History of the Francke Foundations

The Francke Foundations are an impressive collection of buildings, whose historical heart came into being in less than one generation around the Linden Courtyard. However, they also form a building of thought, whose fundamental idea can today still captivate a good 300 years after its construction.

The religious school town, which August Hermann Francke (1663-1728) began in 1698 with an electoral privilege, was quickly considered by contemporaries to be the "New Jerusalem". It was the Pietist piety and the progressive pedagogy which created such an impression then. Francke's facilities consisted of an orphanage, a school system with many branches and scientific institutes. Additionally there were economic enterprises and agricultural lands. Francke succeeded in countering the social problems of his time with a widely admired example of Christian charity.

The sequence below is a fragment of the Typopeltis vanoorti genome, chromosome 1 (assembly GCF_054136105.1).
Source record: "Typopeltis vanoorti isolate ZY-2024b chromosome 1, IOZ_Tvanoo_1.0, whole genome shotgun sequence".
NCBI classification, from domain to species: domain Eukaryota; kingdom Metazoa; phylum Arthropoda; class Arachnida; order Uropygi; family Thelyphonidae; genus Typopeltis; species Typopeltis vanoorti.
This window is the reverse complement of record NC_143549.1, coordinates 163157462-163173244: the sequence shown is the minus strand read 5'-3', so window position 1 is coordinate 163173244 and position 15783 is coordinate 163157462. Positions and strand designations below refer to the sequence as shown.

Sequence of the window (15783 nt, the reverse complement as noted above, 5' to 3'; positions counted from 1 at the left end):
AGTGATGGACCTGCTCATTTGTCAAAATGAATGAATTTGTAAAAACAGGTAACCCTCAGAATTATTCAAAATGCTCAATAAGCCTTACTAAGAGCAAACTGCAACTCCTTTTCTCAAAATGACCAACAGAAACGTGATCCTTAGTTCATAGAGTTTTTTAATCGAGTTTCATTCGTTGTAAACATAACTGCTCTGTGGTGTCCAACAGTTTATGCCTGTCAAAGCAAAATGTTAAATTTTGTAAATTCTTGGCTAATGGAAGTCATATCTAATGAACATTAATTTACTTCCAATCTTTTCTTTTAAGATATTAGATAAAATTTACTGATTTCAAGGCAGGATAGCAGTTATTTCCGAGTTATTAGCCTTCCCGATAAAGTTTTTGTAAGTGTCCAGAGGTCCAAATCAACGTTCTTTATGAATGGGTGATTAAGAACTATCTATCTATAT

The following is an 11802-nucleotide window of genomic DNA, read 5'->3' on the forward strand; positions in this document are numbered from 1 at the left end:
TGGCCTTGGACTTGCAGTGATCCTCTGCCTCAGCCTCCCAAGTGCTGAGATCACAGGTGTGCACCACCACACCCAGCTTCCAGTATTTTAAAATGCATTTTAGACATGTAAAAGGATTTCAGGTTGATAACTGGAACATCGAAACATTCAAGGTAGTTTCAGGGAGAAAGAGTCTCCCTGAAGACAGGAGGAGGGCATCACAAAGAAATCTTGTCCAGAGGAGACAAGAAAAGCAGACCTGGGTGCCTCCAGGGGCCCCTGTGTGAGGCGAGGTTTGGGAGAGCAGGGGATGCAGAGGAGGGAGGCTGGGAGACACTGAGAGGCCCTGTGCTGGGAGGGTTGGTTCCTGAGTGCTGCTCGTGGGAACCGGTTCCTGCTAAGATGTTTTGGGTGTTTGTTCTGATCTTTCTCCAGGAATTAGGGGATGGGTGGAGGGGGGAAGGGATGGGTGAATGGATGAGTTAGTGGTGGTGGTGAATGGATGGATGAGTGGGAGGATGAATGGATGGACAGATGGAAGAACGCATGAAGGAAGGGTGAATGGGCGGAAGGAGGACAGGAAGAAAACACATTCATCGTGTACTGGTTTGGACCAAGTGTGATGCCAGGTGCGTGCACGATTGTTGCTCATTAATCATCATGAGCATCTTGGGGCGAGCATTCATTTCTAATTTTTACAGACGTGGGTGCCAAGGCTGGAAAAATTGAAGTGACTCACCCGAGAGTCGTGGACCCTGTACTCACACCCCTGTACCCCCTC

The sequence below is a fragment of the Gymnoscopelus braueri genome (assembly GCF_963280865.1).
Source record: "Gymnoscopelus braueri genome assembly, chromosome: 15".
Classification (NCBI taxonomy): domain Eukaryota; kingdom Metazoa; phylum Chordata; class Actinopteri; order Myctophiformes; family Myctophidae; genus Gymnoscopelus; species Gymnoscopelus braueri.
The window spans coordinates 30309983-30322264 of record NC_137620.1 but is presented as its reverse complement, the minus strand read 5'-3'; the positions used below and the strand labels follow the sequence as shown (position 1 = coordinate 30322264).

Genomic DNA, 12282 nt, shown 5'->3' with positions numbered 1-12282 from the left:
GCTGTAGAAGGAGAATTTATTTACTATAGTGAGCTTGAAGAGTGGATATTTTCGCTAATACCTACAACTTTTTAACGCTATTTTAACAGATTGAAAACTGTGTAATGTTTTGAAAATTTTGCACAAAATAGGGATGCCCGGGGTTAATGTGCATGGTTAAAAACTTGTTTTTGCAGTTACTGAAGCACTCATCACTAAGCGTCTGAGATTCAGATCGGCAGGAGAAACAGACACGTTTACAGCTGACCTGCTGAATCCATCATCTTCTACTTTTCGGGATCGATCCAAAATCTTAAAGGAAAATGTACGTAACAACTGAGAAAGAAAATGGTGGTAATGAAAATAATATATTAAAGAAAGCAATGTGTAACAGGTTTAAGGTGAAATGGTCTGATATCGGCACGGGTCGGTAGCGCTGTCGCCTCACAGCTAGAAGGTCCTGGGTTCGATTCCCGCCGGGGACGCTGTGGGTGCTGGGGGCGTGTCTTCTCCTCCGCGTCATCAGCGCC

The Foundations formed the heart of a global correspondence and action network that spread the reform plans of Halle Pietism all over the world. Evidence of this can still be found today in many European countries, in India and the USA. The first Protestant mission, millions of German language bibles for ordinary people, the comprehensive school in Germany, the first teacher seminar in Germany as well the principle of complementary sciences, which are today considered usual, all have their starting points in the Francke Foundations.

In the 19th century the Foundations continued to establish themselves as a school town and continued until 1946 as a Christian and humanistic institution. Between 1946 and 1991 they lost their independence. Since 1991 the Francke Foundations have been reinstated as a public institution. Their reconstruction as an educational, cultural, social and scientific centre with European charisma has since then been pursued with multi-facetted dedication